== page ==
While many have certainly heard of blood donations, it is not as common to hear about someone donating their bone marrow.
For some patients, a bone marrow transplant is often their last chance of survival. During a bone marrow transplant, healthy blood stem cells are infused into a patient’s body to stimulate new bone marrow growth and restore the production of healthy blood cells.
Meet Diana Adnan, 29, who works in the public service and has donated her bone marrow.
Diana’s decision to become a bone marrow donor came after a Bone Marrow Donor Programme (BMDP) roadshow held at her university a few years back.
After understanding the process of bone marrow donation and being convinced by what the organisation does, Diana agreed to pledge her donation. A cheek swab sample was taken to have her Human Leukocyte Antigen (HLA), or genetic markers, analysed. These markers are used to match donors to patients in need of a bone marrow transplant.
A few years later, she was informed that she was found to be a match and readily agreed to proceed with the donation process.
It took some time to address the scepticism of her family and friends as they were unfamiliar with bone marrow donation and were concerned about the pain. In their mind, this process would involve large needles to extract liquid marrow from the back of the body.
“I had explained to them that there was an alternative procedure which involved the drawing and returning of blood, similar to a dialysis process. Although they didn’t know exactly what the procedure would entail, they ultimately trusted and respected my decision to go through with the donation.”
There are two methods of donation - Peripheral Blood Stem Cell (PBSC) collection and Bone Marrow collection. Diana chose PBSC collection, a nonsurgical procedure that is normally performed in an outpatient setting in the hospital and takes between 5 and 8 hours.
Typically, this method involves the collection of stem cells from the donor’s arms through an apheresis machine. There are times when the veins on the donor’s arms are assessed to be unsuitable for donation in which a central line placement may be required. This was Diana’s case.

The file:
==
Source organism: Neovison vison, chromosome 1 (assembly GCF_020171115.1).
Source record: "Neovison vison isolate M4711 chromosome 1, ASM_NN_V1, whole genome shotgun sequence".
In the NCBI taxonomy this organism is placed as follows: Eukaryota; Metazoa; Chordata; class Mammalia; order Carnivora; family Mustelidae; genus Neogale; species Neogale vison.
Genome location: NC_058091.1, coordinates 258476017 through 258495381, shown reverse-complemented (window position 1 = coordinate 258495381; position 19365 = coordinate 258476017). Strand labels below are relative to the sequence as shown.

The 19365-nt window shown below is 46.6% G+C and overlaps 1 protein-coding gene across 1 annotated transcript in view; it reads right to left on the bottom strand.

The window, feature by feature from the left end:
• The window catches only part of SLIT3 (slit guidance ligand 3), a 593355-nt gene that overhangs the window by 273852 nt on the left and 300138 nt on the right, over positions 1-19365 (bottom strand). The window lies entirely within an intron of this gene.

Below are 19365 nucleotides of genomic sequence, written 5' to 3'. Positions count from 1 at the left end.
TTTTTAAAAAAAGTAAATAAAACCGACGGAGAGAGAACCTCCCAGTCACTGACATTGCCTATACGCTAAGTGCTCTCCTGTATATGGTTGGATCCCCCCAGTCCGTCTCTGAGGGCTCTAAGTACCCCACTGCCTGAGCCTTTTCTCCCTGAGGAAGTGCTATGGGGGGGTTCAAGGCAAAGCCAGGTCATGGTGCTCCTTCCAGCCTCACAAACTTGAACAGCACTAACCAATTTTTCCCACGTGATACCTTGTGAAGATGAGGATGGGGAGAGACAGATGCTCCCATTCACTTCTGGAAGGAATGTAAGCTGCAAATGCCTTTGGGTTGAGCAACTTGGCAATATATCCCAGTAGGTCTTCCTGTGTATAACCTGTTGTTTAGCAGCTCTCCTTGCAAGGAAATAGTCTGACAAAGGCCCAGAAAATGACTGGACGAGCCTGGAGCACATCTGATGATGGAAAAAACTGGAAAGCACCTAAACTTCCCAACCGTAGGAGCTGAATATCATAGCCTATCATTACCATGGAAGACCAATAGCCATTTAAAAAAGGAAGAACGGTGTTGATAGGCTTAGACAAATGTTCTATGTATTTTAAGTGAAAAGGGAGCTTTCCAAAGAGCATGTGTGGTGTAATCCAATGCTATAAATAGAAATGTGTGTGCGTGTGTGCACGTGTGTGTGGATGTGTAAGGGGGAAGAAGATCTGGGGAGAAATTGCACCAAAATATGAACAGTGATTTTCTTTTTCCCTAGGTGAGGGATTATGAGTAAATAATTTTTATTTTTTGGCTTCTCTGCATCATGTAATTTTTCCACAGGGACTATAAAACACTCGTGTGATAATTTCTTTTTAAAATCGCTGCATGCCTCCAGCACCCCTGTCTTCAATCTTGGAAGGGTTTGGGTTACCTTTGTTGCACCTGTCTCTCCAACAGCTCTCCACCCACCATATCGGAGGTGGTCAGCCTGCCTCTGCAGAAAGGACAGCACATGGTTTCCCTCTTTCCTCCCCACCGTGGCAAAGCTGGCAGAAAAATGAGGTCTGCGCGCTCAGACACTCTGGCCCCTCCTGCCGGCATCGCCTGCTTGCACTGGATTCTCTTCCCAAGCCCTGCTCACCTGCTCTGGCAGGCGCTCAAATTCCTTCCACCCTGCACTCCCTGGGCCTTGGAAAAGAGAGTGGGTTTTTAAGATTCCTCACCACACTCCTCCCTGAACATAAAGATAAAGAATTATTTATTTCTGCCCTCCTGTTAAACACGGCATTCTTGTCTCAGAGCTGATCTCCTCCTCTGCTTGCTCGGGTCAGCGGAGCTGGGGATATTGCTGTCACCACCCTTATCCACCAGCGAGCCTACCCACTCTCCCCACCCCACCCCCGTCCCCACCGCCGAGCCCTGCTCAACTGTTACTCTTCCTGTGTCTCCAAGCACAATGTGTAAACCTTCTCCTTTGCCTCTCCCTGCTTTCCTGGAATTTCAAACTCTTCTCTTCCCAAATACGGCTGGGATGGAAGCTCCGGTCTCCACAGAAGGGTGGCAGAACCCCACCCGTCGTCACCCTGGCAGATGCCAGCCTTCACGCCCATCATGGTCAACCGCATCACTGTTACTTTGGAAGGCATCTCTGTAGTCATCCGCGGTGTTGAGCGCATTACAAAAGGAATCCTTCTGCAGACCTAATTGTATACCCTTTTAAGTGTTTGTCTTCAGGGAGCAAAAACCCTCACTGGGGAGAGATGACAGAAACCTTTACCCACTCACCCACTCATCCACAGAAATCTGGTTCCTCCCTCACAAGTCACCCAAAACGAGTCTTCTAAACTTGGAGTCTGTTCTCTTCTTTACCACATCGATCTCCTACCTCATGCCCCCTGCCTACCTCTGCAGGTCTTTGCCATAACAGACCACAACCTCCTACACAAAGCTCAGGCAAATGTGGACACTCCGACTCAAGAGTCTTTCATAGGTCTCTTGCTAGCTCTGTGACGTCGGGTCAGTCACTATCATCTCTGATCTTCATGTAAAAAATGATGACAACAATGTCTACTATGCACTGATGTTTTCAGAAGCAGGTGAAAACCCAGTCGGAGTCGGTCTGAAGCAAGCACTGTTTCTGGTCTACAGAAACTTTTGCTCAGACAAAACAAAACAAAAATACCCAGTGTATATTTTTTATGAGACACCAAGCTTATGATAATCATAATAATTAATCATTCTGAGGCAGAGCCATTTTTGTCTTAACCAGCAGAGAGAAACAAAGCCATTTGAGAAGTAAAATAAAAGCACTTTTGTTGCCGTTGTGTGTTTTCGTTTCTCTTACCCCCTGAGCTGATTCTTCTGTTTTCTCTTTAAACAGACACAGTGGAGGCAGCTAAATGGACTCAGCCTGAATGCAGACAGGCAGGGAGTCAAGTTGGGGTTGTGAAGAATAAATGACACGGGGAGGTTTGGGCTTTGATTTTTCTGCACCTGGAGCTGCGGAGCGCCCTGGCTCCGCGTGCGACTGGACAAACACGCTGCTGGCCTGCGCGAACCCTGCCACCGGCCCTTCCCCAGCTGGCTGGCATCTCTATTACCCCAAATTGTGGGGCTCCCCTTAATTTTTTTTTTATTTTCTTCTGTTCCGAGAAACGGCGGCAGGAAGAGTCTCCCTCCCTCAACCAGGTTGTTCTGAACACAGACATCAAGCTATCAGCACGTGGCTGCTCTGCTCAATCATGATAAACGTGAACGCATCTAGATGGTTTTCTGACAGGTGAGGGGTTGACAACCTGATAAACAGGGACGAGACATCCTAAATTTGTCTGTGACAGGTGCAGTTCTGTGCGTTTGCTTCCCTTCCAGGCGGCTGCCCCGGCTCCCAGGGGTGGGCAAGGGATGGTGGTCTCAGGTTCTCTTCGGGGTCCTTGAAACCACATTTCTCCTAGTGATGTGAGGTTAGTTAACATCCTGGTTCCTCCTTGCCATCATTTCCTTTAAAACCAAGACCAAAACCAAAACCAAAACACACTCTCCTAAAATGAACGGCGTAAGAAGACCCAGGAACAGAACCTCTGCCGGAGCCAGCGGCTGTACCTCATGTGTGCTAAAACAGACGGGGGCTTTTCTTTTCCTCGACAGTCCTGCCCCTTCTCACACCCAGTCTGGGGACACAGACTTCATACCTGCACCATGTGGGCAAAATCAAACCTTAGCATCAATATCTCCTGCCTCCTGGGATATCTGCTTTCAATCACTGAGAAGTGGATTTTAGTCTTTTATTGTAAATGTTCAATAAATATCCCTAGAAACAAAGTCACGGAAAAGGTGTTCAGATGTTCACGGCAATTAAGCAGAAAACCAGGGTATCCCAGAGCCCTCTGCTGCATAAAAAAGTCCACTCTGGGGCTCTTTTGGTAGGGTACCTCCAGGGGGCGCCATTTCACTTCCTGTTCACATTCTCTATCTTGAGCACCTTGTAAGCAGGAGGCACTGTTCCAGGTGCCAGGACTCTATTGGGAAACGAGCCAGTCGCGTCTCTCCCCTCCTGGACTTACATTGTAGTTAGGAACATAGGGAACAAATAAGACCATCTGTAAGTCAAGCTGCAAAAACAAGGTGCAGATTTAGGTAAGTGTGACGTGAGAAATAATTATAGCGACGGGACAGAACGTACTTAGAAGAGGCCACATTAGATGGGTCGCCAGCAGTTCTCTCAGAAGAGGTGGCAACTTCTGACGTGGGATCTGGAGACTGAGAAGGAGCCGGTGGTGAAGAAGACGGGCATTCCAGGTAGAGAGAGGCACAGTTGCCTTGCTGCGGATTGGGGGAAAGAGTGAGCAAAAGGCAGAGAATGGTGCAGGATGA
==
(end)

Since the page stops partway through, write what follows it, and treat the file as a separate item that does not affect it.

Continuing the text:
Nonetheless, she recalled the process being smooth as the coordinators made sure her questions were addressed and prepared her for every step of the process.
“Maybe the only difficult moment was when they inserted the tube around my collarbone for the blood draw and that I had to keep still for several hours during the donation itself, as I was connected to the machine. It was a bearable process though, and I had mostly slept and rested throughout.”
A BMDP event drive. Courtesy of BMDP’s Facebook page post. Image source https://www.facebook.com/bmdp.sg/posts/pfbid0W7ymsuWpZMu2rdE99gd4tPtkHqhivNCz6Rv2yAL9rRaG3vwrBBKhwEDHRMF7vJMLl
Diana felt that the donation was much more personal than that of a regular blood donation as it requires a suitable match for both donor and recipient for the process to proceed. In fact, 70% of patients do not ﬁnd a match among their siblings and end up looking to a public register to provide them with a match.
Asked about who inspires her the most, Diana shared that it is the simple and everyday actions of the people around her.
“I always believe in the little things, such as being patient with others even in difficult and trying situations, respecting each other’s decisions without fully understanding them, going out of one’s way to make someone feel welcomed and comfortable, or simply being compassionate and kind without expecting anything in return.”
Diana has no qualms about donating again. “In fact, when BMDP calls me up every year to check on my health post-donation, I always agree to stay in the database and ask them to call me up should the need for my donation arise again.”
However, she understands that some people may not want to pledge their bone marrow as they are unsure of the process. She assures that kind and helpful individuals will always be there to help throughout the process. “What is life without a bit of uncertainty?”
In Singapore, six people are diagnosed with blood-related diseases such as Leukaemia, Lymphoma and Myeloma every day. They are in great need of your help. Matches are typically found within the same ethnic group, but sadly, less than 50% has a local match.
The Bone Marrow Donor Programme is a non-profit organisation responsible for building and managing Singapore’s only register of volunteer marrow donors who are willing to donate their bone marrow and help those who need a transplant to survive.
Learn more of the programme here: https://bmdp.org/
Or visit them on their Facebook page: https://www.facebook.com/bmdp.sg